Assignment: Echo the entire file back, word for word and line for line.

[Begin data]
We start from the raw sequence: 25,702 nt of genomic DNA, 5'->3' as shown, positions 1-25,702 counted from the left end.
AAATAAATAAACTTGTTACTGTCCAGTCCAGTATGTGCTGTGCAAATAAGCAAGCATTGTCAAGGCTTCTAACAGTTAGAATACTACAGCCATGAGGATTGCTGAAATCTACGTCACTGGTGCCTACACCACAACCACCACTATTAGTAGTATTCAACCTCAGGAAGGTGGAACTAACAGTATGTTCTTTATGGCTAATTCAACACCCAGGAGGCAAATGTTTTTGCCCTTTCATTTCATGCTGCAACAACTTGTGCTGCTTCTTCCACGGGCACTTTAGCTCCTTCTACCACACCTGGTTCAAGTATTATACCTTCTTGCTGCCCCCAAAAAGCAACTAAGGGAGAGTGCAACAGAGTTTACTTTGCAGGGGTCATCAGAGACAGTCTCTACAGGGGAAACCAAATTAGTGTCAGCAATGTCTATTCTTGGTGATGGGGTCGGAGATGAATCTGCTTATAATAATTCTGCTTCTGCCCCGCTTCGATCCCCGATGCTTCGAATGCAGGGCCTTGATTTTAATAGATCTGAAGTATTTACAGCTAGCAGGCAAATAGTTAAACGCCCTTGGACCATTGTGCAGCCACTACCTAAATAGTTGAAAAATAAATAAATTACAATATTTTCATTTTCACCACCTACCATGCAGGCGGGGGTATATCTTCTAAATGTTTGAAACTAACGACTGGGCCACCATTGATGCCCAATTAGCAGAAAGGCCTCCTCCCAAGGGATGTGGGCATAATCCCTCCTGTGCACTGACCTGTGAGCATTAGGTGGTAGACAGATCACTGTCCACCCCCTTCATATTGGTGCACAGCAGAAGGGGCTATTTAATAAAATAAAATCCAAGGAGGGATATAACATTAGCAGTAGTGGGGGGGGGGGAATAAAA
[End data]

We start from the raw sequence: 25,702 nt of genomic DNA, 5'->3' as shown, positions 1-25,702 counted from the left end.
AAATAAATAAACTTGTTACTGTCCAGTCCAGTATGTGCTGTGCAAATAAGCAAGCATTGTCAAGGCTTCTAACAGTTAGAATACTACAGCCATGAGGATTGCTGAAATCTACGTCACTGGTGCCTACACCACAACCACCACTATTAGTAGTATTCAACCTCAGGAAGGTGGAACTAACAGTATGTTCTTTATGGCTAATTCAACACCCAGGAGGCAAATGTTTTTGCCCTTTCATTTCATGCTGCAACAACTTGTGCTGCTTCTTCCACGGGCACTTTAGCTCCTTCTACCACACCTGGTTCAAGTATTATACCTTCTTGCTGCCCCCAAAAAGCAACTAAGGGAGAGTGCAACAGAGTTTACTTTGCAGGGGTCATCAGAGACAGTCTCTACAGGGGAAACCAAATTAGTGTCAGCAATGTCTATTCTTGGTGATGGGGTCGGAGATGAATCTGCTTATAATAATTCTGCTTCTGCCCCGCTTCGATCCCCGATGCTTCGAATGCAGGGCCTTGATTTTAATAGATCTGAAGTATTTACAGCTAGCAGGCAAATAGTTAAACGCCCTTGGACCATTGTGCAGCCACTACCTAAATAGTTGAAAAATAAATAAATTACAATATTTTCATTTTCACCACCTACCATGCAGGCGGGGGTATATCTTCTAAATGTTTGAAACTAACGACTGGGCCACCATTGATGCCCAATTAGCAGAAAGGCCTCCTCCCAAGGGATGTGGGCATAATCCCTCCTGTGCACTGACCTGTGAGCATTAGGTGGTAGACAGATCACTGTCCACCCCCTTCATATTGGTGCACAGCAGAAGGGGCTATTTAATAAAATAAAATCCAAGGAGGGATATAACATTAGCAGTAGTGGGGGGGGGGGAATAAAA